Online reservation is being conducted in two phases:

* Phase 1: From 10am on 4th July onwards (for exhibition dates from 20th July to August 19th)

* Phase 2: From 10am on 1st August onwards (for exhibition dates from 20th August to 20th September)

Interested parties will only be allowed to make reservations for a maximum of three viewing sessions and four tickets for each session during each phase of online reservation while the quota lasts. The quota will be available on a first-come, first-served basis.

As the exhibition is classified as a long-term exhibition of Hong Kong Heritage Museum, visitors will only need to pay the museum's standard admission fees to visit the exhibition without any additional charges. However, visitors will be required to present the special admission slip for viewing the exhibition. Standard admission to the Hong Kong Heritage Museum is HK$10 with a half-price concession available for full-time Hong Kong students, people with disabilities and senior citizens aged 60 or above. Group tickets at HK$7 each are available to groups of 20 persons or more. Admission is free on Wednesdays.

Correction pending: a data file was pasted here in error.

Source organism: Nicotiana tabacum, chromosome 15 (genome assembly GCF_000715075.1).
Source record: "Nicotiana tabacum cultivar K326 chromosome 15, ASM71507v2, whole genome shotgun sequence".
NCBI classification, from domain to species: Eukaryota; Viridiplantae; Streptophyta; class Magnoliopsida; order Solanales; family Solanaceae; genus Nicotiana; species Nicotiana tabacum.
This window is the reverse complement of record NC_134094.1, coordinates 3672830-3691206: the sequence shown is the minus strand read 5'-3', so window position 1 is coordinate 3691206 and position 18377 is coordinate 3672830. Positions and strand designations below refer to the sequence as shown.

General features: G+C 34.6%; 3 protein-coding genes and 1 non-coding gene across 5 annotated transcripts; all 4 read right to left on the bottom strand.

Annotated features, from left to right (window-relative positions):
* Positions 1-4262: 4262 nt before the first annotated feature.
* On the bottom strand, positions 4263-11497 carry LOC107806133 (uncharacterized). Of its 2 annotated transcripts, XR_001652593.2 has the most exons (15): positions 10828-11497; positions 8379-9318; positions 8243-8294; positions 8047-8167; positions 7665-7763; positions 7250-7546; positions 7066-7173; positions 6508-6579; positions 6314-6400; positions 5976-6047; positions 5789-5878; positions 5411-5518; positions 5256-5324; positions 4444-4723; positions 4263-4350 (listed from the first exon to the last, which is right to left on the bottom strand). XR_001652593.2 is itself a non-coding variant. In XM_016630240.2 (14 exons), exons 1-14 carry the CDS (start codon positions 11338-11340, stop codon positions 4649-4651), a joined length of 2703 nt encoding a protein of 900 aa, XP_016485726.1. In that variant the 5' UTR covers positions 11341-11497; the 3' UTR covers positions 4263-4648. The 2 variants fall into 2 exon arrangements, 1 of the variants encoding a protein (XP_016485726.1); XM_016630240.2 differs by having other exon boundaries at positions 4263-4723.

Hong Kong Heritage Museum is located at 1 Man Lam Road, Sha Tin. It is open from 10am to 6pm on weekdays, and from 10am to 7pm on Saturdays, Sundays and public holidays. It is closed on Tuesdays (except public holidays). The museum is within three minutes walk of Che Kung Temple Station, on MTR Ma On Shan Line.

For further details of the exhibition, see the museum's website; 

https://hk.heritage.museum/en_US/web/hm/exhibitions/data/exid209.html